Arts and crafts are an inspiring, relaxing and fun way to spend time with your kids. However, some of the materials and tools used in these projects can be hazardous. These steps can help you ensure that the products, tools and techniques you use are appropriate and safe for you and your kids.
Adult supervision is required for any arts or crafts project. Close observation and intervention helps prevent safety problems and ensures appropriate use of arts and crafts materials. Avoid small parts for projects involving kids younger than three. No sharp points should be around kids younger than four.
Read product instructions and safety warnings once to yourself and then aloud with kids. Gather everything needed for the project so you don’t have to leave the kids unsupervised. Look into the potential hazards of any tool or supply before starting a project.
Also, experts recommend enrolling in a first aid course so the adult supervising children have the necessary skills to manage emergencies successfully
There are dozens of creative arts and crafts ideas to do with your kids, including homemade gifts, holiday ornaments, home decorations and more. Read the project’s instructions to determine what parts will require your assistance. Stay with your kids and enjoy the fun time together. The benefits of crafts include improved math skills, enhanced reading and writing and development of creativity.
Select age-appropriate crafts. Not all crafts are right for all children. Follow the age grading that is recommended for each craft or stated on the product packages, but use your child’s development and skills to decide if the project can be done safely.
Eyes and Ears
Use eye and ear protection that fits your kids. Goggles and ear plugs help protect from dust, loud noises, chemicals and other hazards.
Dust and fumes from art and craft materials can pose inhalation risks. Materials posing these risks include chalk, ceramic glaze, paints, markers and more. Use proper ventilation or do the project outdoors.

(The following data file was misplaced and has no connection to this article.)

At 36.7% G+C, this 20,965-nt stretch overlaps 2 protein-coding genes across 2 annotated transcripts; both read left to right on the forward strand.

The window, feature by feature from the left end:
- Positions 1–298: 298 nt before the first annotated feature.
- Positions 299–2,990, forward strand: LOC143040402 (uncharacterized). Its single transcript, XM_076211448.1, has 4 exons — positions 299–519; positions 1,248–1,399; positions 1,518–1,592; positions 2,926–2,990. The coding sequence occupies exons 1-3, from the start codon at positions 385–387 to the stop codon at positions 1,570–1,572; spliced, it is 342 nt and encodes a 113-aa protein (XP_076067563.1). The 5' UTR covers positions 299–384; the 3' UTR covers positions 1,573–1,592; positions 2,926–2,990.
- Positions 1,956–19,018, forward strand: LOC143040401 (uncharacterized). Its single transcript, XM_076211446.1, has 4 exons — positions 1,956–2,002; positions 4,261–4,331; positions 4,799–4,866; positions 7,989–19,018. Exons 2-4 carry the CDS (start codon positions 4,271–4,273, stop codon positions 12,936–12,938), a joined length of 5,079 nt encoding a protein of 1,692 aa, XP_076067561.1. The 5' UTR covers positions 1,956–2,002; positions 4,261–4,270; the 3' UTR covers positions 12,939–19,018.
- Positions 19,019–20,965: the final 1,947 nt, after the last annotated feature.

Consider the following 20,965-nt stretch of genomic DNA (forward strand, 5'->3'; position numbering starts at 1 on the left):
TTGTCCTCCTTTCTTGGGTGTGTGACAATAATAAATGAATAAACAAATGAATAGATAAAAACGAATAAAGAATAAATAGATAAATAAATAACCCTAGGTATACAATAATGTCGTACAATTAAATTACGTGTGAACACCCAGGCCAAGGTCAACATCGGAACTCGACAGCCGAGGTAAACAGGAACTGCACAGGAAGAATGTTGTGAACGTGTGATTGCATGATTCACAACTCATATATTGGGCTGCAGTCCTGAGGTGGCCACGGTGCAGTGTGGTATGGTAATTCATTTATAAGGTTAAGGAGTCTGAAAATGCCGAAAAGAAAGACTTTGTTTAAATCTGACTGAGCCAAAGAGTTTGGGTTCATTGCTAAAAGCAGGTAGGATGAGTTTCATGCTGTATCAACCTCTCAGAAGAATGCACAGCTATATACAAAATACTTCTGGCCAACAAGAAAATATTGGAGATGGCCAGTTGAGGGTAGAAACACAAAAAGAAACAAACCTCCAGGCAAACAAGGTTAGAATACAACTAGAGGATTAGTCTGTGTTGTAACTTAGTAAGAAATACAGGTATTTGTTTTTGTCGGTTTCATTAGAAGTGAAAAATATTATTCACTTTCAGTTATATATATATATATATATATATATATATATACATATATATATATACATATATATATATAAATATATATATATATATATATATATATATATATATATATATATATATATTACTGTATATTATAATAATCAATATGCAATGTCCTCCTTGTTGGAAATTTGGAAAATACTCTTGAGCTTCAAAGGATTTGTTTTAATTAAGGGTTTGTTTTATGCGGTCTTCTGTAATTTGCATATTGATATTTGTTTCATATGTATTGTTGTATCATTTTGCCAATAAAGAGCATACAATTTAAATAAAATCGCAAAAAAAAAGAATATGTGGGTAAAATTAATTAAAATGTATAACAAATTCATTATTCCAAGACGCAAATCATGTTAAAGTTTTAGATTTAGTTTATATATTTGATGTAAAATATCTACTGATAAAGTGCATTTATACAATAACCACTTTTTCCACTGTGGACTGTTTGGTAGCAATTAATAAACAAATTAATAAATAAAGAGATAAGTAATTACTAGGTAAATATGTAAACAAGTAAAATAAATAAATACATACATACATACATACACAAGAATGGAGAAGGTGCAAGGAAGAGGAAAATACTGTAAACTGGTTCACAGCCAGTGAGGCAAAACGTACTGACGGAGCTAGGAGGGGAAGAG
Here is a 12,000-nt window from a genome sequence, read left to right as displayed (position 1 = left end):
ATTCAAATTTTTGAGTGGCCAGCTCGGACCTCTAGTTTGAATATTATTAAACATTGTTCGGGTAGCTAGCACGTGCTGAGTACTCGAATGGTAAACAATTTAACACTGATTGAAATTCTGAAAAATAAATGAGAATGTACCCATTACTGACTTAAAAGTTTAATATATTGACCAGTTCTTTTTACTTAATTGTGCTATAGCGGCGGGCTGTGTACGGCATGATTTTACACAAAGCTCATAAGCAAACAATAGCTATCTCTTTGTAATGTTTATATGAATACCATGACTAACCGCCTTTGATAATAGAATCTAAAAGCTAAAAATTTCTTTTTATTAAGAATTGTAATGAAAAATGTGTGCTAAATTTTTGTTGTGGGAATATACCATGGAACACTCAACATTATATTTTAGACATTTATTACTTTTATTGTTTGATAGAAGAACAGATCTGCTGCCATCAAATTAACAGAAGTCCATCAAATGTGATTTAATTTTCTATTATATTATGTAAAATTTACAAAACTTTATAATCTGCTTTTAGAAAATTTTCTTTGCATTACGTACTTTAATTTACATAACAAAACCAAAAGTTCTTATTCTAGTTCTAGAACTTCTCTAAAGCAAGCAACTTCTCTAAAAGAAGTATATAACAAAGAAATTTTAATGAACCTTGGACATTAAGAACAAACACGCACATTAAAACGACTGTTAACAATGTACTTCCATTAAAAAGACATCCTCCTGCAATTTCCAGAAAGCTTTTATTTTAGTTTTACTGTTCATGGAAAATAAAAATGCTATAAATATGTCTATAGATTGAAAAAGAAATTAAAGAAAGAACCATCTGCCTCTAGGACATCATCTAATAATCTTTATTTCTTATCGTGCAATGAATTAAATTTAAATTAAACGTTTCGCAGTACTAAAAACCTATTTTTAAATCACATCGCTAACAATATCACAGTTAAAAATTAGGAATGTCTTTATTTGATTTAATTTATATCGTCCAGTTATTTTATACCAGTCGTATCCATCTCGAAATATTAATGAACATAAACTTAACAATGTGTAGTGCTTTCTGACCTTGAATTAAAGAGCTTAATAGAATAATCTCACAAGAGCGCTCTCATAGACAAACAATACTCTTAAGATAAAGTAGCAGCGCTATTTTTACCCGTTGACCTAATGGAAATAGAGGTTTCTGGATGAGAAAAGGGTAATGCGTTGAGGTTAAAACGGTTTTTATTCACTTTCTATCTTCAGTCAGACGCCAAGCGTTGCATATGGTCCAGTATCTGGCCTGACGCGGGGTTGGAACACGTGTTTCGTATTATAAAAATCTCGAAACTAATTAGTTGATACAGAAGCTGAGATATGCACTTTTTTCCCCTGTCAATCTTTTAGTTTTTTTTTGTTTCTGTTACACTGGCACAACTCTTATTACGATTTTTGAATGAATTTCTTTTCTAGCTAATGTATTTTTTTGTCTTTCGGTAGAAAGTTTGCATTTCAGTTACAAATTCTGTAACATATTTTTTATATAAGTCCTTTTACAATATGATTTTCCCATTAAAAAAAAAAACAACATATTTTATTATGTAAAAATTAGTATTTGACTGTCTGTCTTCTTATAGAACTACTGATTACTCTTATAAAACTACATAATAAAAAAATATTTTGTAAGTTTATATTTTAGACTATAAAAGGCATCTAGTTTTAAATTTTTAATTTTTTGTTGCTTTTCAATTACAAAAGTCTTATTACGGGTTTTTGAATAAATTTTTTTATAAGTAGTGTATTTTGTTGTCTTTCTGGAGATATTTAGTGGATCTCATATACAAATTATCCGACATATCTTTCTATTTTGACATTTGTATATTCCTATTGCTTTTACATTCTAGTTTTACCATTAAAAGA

Some arts and crafts materials damage the skin by causing cuts, irritations, allergic reactions, and burns. Scissors, hot glue guns and solvents can cause these injuries. Wear protective clothing on your hands, body and head.
Accidental ingestion of hazardous materials can happen to artists of any age, although kids are at a higher risk. Turpentine, paints and pigments can all be toxic.
Whenever you child’s involved, do your research, read the labels carefully and follow instructions – whether you’re buying toys or materials and tools for fun arts and crafts projects – your child’s safety always comes first. Do not use materials for unintended purposes.
Choose safer materials whenever possible, but store all materials away from kids and pets. Keep materials in original containers to maintain full instructions. Never mix chemicals or leftover items. Find out how to dispose of unusable leftovers.
Avoid using any materials containing lead. Lead poisoning is a serious health issue, especially for children or women who are or could become pregnant. Any material containing lead is considered to be hazardous waste and requires special disposal for safety.
Use an adequate ventilation system for projects that produce fumes, vapors or dust. Even materials that are safe in small quantities may be harmful in large quantities. Dust from treated wood or dry clay can be harmful even in small quantities. You need a system that works two ways by taking out old air and bringing in fresh air. An open window may be enough. Remember to clean the work area after you’re finished with the project. A wet mop or vacuum can be used to clean up fine particles.
Good health and safety habits can be formed at any time and no one is too young to be safe when enjoying a fun craft project. Today’s safety and labeling laws are designed to ensure art and craft products marketed for children are safe when used as intended. Anyone who purchases art supplies for kids should read the labels and safety warnings to ensure that the materials are appropriate and safe. The use of appropriate safety gear is also important and should be modeled by all participating adults.
Patricia Dimick is a Denver based freelance writer and a fun stay-at-home mom. This passionate coffee drinker loves to write about parenting topics and enjoys DIY projects. Patricia spends her free time playing table tennis or enjoying trips to nature with her precious daughter and loving husband. You can reach her on Twitter @patricia_dimick, or find her on Facebook or Pinterest
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Anna Marikar, mum of four and seasoned blogger, has spent over a decade sharing her parenting journey and passion for kid-friendly crafts and free printables.
Her easy-to-follow craft ideas and practical parenting advice have transformed In The Playroom into a cherished resource for parents.